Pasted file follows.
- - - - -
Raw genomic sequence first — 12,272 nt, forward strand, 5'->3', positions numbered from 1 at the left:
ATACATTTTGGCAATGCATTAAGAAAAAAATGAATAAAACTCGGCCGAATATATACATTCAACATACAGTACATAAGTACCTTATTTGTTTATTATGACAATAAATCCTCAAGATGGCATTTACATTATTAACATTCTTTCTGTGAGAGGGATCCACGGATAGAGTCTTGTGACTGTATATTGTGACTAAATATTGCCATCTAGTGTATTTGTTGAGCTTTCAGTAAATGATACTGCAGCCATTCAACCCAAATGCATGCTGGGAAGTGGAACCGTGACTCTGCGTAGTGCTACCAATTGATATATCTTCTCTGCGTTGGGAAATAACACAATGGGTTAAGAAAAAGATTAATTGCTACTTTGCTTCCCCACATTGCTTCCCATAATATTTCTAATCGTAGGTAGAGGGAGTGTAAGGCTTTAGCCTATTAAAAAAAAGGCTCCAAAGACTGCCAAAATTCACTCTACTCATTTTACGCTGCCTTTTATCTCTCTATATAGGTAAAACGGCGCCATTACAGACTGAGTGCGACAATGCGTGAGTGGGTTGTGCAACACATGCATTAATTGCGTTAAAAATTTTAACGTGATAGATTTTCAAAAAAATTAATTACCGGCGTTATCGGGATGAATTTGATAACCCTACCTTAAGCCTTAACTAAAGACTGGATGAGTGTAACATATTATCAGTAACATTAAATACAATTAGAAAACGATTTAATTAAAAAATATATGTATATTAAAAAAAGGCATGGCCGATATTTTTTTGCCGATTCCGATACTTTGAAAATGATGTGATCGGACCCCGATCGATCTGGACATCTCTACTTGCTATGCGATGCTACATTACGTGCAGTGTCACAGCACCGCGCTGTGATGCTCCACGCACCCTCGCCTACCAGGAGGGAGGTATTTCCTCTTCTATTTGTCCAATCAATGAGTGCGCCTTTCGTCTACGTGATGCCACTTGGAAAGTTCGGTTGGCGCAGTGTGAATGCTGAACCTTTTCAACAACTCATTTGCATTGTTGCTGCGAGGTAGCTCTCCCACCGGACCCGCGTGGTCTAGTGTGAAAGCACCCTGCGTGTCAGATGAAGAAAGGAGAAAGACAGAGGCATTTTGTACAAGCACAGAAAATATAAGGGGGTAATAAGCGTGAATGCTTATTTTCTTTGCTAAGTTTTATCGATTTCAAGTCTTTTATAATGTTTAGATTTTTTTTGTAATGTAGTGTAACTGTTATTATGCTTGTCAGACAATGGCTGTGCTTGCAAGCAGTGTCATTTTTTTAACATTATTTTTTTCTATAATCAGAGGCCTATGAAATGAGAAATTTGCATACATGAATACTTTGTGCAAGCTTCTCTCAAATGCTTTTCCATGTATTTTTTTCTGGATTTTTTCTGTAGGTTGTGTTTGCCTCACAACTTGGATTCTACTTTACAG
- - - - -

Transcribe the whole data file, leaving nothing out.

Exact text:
Raw genomic sequence first — 12,272 nt, forward strand, 5'->3', positions numbered from 1 at the left:
ATACATTTTGGCAATGCATTAAGAAAAAAATGAATAAAACTCGGCCGAATATATACATTCAACATACAGTACATAAGTACCTTATTTGTTTATTATGACAATAAATCCTCAAGATGGCATTTACATTATTAACATTCTTTCTGTGAGAGGGATCCACGGATAGAGTCTTGTGACTGTATATTGTGACTAAATATTGCCATCTAGTGTATTTGTTGAGCTTTCAGTAAATGATACTGCAGCCATTCAACCCAAATGCATGCTGGGAAGTGGAACCGTGACTCTGCGTAGTGCTACCAATTGATATATCTTCTCTGCGTTGGGAAATAACACAATGGGTTAAGAAAAAGATTAATTGCTACTTTGCTTCCCCACATTGCTTCCCATAATATTTCTAATCGTAGGTAGAGGGAGTGTAAGGCTTTAGCCTATTAAAAAAAAGGCTCCAAAGACTGCCAAAATTCACTCTACTCATTTTACGCTGCCTTTTATCTCTCTATATAGGTAAAACGGCGCCATTACAGACTGAGTGCGACAATGCGTGAGTGGGTTGTGCAACACATGCATTAATTGCGTTAAAAATTTTAACGTGATAGATTTTCAAAAAAATTAATTACCGGCGTTATCGGGATGAATTTGATAACCCTACCTTAAGCCTTAACTAAAGACTGGATGAGTGTAACATATTATCAGTAACATTAAATACAATTAGAAAACGATTTAATTAAAAAATATATGTATATTAAAAAAAGGCATGGCCGATATTTTTTTGCCGATTCCGATACTTTGAAAATGATGTGATCGGACCCCGATCGATCTGGACATCTCTACTTGCTATGCGATGCTACATTACGTGCAGTGTCACAGCACCGCGCTGTGATGCTCCACGCACCCTCGCCTACCAGGAGGGAGGTATTTCCTCTTCTATTTGTCCAATCAATGAGTGCGCCTTTCGTCTACGTGATGCCACTTGGAAAGTTCGGTTGGCGCAGTGTGAATGCTGAACCTTTTCAACAACTCATTTGCATTGTTGCTGCGAGGTAGCTCTCCCACCGGACCCGCGTGGTCTAGTGTGAAAGCACCCTGCGTGTCAGATGAAGAAAGGAGAAAGACAGAGGCATTTTGTACAAGCACAGAAAATATAAGGGGGTAATAAGCGTGAATGCTTATTTTCTTTGCTAAGTTTTATCGATTTCAAGTCTTTTATAATGTTTAGATTTTTTTTGTAATGTAGTGTAACTGTTATTATGCTTGTCAGACAATGGCTGTGCTTGCAAGCAGTGTCATTTTTTTAACATTATTTTTTTCTATAATCAGAGGCCTATGAAATGAGAAATTTGCATACATGAATACTTTGTGCAAGCTTCTCTCAAATGCTTTTCCATGTATTTTTTTCTGGATTTTTTCTGTAGGTTGTGTTTGCCTCACAACTTGGATTCTACTTTACAG